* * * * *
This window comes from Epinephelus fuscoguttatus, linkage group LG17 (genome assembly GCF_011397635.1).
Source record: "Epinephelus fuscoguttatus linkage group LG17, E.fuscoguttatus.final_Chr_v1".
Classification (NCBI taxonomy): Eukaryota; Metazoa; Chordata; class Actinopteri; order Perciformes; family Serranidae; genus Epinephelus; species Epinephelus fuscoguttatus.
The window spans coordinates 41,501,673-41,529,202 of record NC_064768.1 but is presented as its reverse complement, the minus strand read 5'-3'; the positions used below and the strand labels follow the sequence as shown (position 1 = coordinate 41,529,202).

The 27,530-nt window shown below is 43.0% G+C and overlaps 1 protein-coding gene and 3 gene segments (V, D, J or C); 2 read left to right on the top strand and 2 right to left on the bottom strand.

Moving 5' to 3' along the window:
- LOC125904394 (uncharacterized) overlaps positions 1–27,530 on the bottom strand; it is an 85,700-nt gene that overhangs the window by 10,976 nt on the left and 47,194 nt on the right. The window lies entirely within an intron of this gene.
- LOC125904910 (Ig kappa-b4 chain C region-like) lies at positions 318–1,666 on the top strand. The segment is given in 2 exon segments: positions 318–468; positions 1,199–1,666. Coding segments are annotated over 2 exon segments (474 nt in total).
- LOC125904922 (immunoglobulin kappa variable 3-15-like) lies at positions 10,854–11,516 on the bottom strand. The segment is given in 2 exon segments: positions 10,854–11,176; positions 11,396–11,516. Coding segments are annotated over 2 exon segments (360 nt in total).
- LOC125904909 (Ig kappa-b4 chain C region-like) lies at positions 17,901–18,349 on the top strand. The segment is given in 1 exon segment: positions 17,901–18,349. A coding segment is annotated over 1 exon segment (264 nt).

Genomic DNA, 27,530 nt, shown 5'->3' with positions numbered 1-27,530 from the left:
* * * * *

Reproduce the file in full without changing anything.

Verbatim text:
This window comes from Epinephelus fuscoguttatus, linkage group LG17 (genome assembly GCF_011397635.1).
Source record: "Epinephelus fuscoguttatus linkage group LG17, E.fuscoguttatus.final_Chr_v1".
Classification (NCBI taxonomy): Eukaryota; Metazoa; Chordata; class Actinopteri; order Perciformes; family Serranidae; genus Epinephelus; species Epinephelus fuscoguttatus.
The window spans coordinates 41,501,673-41,529,202 of record NC_064768.1 but is presented as its reverse complement, the minus strand read 5'-3'; the positions used below and the strand labels follow the sequence as shown (position 1 = coordinate 41,529,202).

The 27,530-nt window shown below is 43.0% G+C and overlaps 1 protein-coding gene and 3 gene segments (V, D, J or C); 2 read left to right on the top strand and 2 right to left on the bottom strand.

Moving 5' to 3' along the window:
- LOC125904394 (uncharacterized) overlaps positions 1–27,530 on the bottom strand; it is an 85,700-nt gene that overhangs the window by 10,976 nt on the left and 47,194 nt on the right. The window lies entirely within an intron of this gene.
- LOC125904910 (Ig kappa-b4 chain C region-like) lies at positions 318–1,666 on the top strand. The segment is given in 2 exon segments: positions 318–468; positions 1,199–1,666. Coding segments are annotated over 2 exon segments (474 nt in total).
- LOC125904922 (immunoglobulin kappa variable 3-15-like) lies at positions 10,854–11,516 on the bottom strand. The segment is given in 2 exon segments: positions 10,854–11,176; positions 11,396–11,516. Coding segments are annotated over 2 exon segments (360 nt in total).
- LOC125904909 (Ig kappa-b4 chain C region-like) lies at positions 17,901–18,349 on the top strand. The segment is given in 1 exon segment: positions 17,901–18,349. A coding segment is annotated over 1 exon segment (264 nt).

Genomic DNA, 27,530 nt, shown 5'->3' with positions numbered 1-27,530 from the left: